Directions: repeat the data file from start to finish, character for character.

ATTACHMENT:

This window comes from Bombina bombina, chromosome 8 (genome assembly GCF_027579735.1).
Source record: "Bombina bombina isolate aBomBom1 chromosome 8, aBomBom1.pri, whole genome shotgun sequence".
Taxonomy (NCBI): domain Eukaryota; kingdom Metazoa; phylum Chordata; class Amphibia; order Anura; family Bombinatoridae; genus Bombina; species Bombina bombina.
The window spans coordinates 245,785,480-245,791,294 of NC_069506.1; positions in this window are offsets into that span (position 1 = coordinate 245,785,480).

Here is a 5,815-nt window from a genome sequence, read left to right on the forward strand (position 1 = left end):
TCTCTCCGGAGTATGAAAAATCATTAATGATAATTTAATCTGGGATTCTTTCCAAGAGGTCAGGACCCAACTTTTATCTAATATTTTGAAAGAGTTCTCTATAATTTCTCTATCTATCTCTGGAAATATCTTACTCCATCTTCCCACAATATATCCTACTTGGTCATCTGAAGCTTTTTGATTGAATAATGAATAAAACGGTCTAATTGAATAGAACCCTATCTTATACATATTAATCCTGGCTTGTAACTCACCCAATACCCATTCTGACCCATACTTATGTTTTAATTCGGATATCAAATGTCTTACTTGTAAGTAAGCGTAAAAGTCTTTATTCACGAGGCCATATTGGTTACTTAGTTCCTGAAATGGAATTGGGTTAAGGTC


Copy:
This window comes from Bombina bombina, chromosome 8 (genome assembly GCF_027579735.1).
Source record: "Bombina bombina isolate aBomBom1 chromosome 8, aBomBom1.pri, whole genome shotgun sequence".
Taxonomy (NCBI): domain Eukaryota; kingdom Metazoa; phylum Chordata; class Amphibia; order Anura; family Bombinatoridae; genus Bombina; species Bombina bombina.
The window spans coordinates 245,785,480-245,791,294 of NC_069506.1; positions in this window are offsets into that span (position 1 = coordinate 245,785,480).

Here is a 5,815-nt window from a genome sequence, read left to right on the forward strand (position 1 = left end):
TCTCTCCGGAGTATGAAAAATCATTAATGATAATTTAATCTGGGATTCTTTCCAAGAGGTCAGGACCCAACTTTTATCTAATATTTTGAAAGAGTTCTCTATAATTTCTCTATCTATCTCTGGAAATATCTTACTCCATCTTCCCACAATATATCCTACTTGGTCATCTGAAGCTTTTTGATTGAATAATGAATAAAACGGTCTAATTGAATAGAACCCTATCTTATACATATTAATCCTGGCTTGTAACTCACCCAATACCCATTCTGACCCATACTTATGTTTTAATTCGGATATCAAATGTCTTACTTGTAAGTAAGCGTAAAAGTCTTTATTCACGAGGCCATATTGGTTACTTAGTTCCTGAAATGGAATTGGGTTAAGGTC